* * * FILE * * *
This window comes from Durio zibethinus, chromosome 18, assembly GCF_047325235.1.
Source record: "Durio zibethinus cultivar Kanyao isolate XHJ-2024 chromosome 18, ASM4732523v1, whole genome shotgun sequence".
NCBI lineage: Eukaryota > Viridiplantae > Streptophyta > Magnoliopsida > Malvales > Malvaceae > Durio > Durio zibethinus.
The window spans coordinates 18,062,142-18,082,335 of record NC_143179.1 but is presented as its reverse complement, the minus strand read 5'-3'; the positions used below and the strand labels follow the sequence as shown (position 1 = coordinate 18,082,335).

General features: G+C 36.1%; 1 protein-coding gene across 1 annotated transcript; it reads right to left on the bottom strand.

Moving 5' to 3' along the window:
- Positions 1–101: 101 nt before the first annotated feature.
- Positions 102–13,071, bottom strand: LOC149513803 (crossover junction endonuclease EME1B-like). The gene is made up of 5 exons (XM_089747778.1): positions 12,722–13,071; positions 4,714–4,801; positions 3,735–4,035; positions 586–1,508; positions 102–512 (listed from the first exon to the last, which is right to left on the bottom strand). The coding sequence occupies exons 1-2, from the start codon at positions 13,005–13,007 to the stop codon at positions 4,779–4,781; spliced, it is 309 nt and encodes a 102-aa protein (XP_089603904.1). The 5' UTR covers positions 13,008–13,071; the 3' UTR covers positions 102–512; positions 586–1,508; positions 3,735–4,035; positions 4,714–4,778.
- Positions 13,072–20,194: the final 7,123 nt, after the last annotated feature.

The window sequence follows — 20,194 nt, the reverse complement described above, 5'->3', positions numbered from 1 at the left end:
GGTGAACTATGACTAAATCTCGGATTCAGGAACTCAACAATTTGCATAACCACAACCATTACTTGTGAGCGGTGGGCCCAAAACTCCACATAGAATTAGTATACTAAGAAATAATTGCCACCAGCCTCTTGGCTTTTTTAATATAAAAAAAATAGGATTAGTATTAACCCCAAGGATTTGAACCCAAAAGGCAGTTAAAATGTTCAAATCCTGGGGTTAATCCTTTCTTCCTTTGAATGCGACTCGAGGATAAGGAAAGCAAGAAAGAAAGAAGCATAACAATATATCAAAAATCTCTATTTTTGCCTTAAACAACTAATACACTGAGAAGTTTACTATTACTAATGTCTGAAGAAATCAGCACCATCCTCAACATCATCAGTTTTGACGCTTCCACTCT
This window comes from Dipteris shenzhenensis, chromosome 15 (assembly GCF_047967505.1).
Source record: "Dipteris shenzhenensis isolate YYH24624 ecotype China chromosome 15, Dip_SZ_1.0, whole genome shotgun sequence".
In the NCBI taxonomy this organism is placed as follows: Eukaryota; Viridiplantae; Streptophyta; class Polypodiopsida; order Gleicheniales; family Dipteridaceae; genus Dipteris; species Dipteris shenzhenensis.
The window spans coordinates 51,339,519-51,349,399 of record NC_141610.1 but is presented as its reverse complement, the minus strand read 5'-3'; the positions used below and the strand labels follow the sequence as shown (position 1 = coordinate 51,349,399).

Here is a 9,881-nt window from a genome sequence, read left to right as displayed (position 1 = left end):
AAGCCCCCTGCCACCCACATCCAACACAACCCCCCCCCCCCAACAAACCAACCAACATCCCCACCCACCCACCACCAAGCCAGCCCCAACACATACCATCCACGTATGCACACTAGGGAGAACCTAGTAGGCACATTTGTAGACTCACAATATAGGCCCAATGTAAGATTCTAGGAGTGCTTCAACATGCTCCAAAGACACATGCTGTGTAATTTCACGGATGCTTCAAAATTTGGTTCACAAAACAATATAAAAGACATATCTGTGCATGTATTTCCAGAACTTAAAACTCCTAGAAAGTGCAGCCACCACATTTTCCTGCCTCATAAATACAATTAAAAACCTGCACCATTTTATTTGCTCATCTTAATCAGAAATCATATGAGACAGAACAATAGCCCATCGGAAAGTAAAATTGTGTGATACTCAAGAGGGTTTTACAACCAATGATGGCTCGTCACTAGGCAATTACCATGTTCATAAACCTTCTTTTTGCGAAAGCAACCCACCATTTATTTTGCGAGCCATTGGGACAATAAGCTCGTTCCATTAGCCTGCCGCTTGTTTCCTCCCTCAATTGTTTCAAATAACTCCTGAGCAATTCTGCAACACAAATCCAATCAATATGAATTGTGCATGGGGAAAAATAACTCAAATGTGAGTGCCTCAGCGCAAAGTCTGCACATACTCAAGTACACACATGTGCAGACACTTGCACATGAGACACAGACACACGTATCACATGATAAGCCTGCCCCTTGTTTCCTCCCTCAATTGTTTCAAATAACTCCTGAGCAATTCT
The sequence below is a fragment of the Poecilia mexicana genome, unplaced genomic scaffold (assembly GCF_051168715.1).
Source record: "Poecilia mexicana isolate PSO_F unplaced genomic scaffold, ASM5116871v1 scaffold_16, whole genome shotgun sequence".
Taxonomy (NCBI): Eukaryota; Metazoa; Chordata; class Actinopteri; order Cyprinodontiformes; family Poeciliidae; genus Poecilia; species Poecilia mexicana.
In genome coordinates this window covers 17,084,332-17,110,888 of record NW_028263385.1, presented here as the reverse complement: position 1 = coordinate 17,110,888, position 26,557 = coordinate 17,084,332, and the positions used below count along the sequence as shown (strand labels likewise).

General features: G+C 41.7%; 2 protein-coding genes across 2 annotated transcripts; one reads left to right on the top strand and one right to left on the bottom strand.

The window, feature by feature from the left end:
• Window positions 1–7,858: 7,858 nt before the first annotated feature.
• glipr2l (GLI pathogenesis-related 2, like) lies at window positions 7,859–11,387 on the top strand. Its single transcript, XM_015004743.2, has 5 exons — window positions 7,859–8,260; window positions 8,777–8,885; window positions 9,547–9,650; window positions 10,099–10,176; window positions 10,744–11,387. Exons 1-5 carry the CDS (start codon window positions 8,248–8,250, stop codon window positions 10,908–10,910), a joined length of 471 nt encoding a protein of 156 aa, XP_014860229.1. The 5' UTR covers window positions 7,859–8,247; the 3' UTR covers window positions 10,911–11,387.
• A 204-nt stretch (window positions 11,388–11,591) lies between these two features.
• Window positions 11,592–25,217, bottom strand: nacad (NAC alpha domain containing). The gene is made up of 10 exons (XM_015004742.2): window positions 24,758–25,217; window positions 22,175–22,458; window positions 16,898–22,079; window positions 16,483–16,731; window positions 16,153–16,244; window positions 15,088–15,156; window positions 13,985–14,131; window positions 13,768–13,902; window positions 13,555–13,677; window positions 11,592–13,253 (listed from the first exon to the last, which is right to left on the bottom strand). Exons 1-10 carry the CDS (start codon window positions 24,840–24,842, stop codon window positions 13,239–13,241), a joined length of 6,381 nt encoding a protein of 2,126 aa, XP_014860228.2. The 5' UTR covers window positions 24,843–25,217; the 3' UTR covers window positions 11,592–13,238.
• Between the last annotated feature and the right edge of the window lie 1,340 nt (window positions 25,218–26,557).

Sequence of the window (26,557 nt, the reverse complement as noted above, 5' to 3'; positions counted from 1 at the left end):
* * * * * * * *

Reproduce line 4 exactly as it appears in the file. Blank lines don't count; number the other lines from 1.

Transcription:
The window spans coordinates 18,062,142-18,082,335 of record NC_143179.1 but is presented as its reverse complement, the minus strand read 5'-3'; the positions used below and the strand labels follow the sequence as shown (position 1 = coordinate 18,082,335).